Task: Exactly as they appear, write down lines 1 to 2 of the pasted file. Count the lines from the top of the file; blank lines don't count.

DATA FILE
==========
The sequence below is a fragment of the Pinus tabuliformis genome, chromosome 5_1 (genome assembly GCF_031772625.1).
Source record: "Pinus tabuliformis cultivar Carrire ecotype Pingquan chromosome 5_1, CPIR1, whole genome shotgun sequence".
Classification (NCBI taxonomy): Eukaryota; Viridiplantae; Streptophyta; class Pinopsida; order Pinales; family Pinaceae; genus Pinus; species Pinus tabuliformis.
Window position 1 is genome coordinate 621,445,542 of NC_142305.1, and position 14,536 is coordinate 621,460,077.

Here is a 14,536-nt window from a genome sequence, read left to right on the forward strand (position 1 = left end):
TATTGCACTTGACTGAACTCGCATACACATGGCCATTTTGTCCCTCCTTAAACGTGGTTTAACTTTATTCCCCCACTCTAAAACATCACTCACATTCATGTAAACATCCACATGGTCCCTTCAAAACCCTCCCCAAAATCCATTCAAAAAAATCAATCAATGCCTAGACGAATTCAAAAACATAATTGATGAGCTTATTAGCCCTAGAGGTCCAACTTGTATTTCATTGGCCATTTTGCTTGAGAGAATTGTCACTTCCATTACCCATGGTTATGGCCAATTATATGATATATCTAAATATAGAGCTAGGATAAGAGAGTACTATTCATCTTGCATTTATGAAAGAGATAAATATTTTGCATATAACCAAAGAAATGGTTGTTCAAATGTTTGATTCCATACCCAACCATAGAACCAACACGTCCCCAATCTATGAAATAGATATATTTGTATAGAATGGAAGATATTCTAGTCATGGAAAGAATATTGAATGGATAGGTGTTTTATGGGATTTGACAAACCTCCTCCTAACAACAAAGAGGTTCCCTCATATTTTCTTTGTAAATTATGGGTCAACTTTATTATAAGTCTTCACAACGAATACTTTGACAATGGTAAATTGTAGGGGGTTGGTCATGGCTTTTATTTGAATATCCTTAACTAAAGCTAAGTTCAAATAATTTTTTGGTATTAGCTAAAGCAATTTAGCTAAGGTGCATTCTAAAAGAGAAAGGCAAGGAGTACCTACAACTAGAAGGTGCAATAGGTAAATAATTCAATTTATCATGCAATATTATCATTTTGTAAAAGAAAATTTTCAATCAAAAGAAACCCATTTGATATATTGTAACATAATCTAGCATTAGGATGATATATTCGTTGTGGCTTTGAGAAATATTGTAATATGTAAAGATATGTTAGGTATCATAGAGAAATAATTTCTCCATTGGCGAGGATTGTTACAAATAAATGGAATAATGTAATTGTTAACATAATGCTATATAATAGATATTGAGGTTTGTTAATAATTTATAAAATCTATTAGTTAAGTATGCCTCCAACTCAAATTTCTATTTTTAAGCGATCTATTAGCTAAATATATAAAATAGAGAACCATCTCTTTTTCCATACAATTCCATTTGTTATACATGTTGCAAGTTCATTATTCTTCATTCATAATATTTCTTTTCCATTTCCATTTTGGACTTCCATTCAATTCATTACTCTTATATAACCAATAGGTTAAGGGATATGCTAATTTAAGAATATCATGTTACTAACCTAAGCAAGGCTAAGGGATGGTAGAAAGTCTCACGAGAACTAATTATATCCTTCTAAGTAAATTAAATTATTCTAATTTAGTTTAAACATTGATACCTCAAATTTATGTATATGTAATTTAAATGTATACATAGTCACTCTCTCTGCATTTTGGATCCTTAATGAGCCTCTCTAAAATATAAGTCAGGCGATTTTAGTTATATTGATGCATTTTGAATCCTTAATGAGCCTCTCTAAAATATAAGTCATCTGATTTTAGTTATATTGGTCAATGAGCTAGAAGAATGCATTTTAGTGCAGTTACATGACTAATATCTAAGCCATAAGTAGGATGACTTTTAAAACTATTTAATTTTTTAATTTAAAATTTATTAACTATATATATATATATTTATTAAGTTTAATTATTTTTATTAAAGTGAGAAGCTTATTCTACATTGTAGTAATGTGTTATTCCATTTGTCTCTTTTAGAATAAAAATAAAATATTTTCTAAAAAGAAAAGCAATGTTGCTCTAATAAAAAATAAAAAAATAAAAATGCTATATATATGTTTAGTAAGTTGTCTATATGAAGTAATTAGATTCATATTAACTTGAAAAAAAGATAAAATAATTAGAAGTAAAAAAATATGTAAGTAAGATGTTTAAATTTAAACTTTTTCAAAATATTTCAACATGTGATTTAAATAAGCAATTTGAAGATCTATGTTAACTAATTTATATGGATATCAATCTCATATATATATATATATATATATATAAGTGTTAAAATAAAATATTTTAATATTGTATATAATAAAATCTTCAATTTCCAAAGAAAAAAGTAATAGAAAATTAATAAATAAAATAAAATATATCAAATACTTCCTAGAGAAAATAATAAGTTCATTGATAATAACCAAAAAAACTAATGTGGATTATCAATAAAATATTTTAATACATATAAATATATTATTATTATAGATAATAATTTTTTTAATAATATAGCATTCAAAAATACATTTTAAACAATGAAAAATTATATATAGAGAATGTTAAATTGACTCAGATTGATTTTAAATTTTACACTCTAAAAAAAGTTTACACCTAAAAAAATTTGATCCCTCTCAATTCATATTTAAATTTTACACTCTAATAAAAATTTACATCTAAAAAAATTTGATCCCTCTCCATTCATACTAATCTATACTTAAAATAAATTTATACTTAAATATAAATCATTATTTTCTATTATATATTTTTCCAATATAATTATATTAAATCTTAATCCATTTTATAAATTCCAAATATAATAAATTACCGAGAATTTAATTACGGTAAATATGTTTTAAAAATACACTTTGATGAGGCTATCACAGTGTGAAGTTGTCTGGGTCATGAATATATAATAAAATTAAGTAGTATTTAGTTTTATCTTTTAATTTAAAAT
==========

The sequence below is a fragment of the Pinus tabuliformis genome, chromosome 5_1 (genome assembly GCF_031772625.1).
Source record: "Pinus tabuliformis cultivar Carrire ecotype Pingquan chromosome 5_1, CPIR1, whole genome shotgun sequence".